Entry-level positions for which Fednav hires include accounting and finance, marketing, business analysts and shipping-specific jobs such as fleet operators and chartering brokers. "We are looking for a university degree, but the determining factors are character and values based: attitude, passion, curiosity, a desire to achieve, and overall excellence," says Christine Mack, Manager of Employee Development.
As a high performance organization, Fednav is continuously transforming its culture by seeking new ways of meeting modern day expectations, says Mack. "It nurtures open communication by creating opportunities to share information and knowledge within the company. The focus is on continuous improvement, on driving accountability and collaboration down throughout the organization, fostering a sense of urgency to move projects forward."
Legault was introduced to Fednav during two summer internships while she earned her Bachelor of Commerce degree at Montreal's Concordia University. She learned of the internship program through Youth of Shipping, a networking group for young marine employees in which her sister was active.
Her first internship, in 2012, was a four-month rotation through most Fednav departments. It included visits to the St. Lawrence Seaway, the Port of Quebec City, the Shipping Federation of Canada and shipping brokers' offices. She also spent a week at the Burns Harbor, Indiana terminal. On her second internship, in 2013, she worked for five months in the Human Resources and Risk Management departments.
Legault then joined Fednav full-time as a trainee in risk management, quickly progressing to claims analyst. Nearly two years later, the Vice-President of Risk Management suggested that she broaden her shipping knowledge by joining Fednav's Ship-owning and Arctic Projects (SHARP) Department for the summer. "It felt like a better fit for my career path, so I stayed in that department permanently," she says.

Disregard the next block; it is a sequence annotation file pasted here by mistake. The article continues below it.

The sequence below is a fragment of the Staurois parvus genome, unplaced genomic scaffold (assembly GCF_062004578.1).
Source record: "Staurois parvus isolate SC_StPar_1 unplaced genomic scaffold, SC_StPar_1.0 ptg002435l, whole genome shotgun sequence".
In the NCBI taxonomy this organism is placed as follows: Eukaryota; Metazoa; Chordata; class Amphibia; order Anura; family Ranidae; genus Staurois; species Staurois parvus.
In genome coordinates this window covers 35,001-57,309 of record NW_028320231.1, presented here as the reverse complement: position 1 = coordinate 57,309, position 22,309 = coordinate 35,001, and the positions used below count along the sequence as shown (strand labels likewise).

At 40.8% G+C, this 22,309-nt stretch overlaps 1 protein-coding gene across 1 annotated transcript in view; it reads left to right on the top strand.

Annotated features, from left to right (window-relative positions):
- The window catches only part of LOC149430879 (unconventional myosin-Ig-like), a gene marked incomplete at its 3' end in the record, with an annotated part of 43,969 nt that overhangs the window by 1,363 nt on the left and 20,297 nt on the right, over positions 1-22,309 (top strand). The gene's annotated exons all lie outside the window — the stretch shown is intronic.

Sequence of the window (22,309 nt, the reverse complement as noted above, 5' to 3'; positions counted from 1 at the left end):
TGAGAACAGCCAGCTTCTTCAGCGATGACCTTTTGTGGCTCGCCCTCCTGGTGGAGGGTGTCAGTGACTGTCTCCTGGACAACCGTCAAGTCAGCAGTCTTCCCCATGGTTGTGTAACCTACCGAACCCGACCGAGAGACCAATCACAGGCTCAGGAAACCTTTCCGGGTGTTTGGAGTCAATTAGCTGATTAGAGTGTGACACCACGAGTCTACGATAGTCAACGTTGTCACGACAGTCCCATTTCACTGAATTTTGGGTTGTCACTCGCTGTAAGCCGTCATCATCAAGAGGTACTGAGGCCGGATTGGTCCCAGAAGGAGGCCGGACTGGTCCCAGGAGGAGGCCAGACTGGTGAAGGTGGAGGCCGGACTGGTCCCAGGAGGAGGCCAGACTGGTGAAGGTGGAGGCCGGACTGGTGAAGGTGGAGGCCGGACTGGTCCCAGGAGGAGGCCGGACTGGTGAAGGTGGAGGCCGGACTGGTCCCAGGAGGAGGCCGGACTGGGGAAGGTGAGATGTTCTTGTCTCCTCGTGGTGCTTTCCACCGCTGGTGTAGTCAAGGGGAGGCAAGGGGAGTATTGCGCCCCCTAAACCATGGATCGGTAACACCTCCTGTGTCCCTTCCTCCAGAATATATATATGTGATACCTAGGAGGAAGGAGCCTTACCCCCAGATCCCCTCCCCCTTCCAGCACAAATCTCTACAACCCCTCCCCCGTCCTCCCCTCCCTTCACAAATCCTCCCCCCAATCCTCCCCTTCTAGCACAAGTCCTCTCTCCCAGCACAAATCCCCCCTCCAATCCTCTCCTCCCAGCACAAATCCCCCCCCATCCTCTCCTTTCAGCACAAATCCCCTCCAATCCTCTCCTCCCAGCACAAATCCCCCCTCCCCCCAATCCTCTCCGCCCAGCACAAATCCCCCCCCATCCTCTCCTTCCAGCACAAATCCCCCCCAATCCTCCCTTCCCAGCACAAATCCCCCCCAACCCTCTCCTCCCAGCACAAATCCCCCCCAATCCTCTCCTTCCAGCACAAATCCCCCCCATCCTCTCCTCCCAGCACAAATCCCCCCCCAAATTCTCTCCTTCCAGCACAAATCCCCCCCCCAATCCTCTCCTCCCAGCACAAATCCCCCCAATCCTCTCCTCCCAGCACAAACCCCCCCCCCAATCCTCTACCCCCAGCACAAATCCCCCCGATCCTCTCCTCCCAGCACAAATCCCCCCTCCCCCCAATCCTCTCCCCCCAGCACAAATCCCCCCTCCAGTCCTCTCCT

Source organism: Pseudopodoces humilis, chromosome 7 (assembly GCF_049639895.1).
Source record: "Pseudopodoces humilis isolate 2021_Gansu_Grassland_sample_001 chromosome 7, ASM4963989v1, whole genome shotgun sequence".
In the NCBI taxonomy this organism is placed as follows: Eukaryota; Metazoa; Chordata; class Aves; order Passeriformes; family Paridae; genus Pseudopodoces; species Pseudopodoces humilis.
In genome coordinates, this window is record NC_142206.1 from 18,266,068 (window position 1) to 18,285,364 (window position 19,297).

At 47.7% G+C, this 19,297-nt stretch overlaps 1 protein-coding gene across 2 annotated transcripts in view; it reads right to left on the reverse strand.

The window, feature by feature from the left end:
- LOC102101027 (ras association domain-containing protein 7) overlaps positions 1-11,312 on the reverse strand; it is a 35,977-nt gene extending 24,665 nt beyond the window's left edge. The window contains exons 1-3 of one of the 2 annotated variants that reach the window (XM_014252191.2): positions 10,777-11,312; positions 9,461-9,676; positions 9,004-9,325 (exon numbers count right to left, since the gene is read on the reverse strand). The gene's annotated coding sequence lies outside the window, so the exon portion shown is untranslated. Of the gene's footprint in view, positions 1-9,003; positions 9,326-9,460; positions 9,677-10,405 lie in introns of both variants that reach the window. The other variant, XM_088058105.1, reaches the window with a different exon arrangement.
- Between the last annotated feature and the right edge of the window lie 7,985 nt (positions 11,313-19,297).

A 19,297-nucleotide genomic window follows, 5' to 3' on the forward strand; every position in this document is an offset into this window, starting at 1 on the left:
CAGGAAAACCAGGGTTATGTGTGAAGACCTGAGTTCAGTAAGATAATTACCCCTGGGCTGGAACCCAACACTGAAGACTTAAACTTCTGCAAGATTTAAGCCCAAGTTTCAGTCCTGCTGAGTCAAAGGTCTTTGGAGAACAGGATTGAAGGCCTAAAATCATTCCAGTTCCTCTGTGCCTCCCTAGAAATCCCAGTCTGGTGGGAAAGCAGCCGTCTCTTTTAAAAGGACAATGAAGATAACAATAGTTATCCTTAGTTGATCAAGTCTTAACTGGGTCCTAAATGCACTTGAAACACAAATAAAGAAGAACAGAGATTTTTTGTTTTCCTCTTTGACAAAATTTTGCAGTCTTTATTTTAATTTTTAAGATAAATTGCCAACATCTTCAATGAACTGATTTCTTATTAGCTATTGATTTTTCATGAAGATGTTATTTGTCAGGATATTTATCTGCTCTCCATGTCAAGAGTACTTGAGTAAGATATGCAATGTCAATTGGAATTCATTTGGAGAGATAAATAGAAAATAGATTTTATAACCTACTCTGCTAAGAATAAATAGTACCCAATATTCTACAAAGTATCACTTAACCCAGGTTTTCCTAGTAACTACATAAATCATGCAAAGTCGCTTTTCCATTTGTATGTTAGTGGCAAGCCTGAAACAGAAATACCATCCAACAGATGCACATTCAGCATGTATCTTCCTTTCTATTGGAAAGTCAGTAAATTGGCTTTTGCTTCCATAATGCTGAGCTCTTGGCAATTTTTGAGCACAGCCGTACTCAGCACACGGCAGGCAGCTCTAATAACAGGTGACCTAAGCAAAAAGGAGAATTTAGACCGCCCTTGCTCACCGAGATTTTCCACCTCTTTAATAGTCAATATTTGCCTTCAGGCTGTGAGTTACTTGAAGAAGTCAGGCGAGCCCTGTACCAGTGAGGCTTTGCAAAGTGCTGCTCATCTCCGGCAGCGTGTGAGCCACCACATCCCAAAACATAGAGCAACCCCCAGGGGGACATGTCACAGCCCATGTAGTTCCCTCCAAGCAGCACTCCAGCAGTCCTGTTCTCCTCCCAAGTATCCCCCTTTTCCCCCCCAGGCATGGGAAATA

Since March 2015, Legault has been Arctic Operations and Projects Coordinator. "I spend a big chunk of the year working on a project in the Canadian Arctic - shipping iron ore from Baffin Island to Europe. We manage the on-site port and shipping operations at the port of Milne Inlet. We ensure the ships arrive and depart safely from the port, that they are properly loaded and that the necessary paperwork is completed."
She spent a month this past summer on Baffin Island boarding the ships, completing the duties of a boarding agent, liaising with the captains and ship owners, and communicating with Fednav's headquarters.
"In the next five years, I see myself continuously growing, taking on more challenges, and gaining more expertise in the Arctic and the shipping industry as a whole. And I am sure I will have the full support of Fednav," she says. "Graduates coming out of university couldn't ask for more or better than that."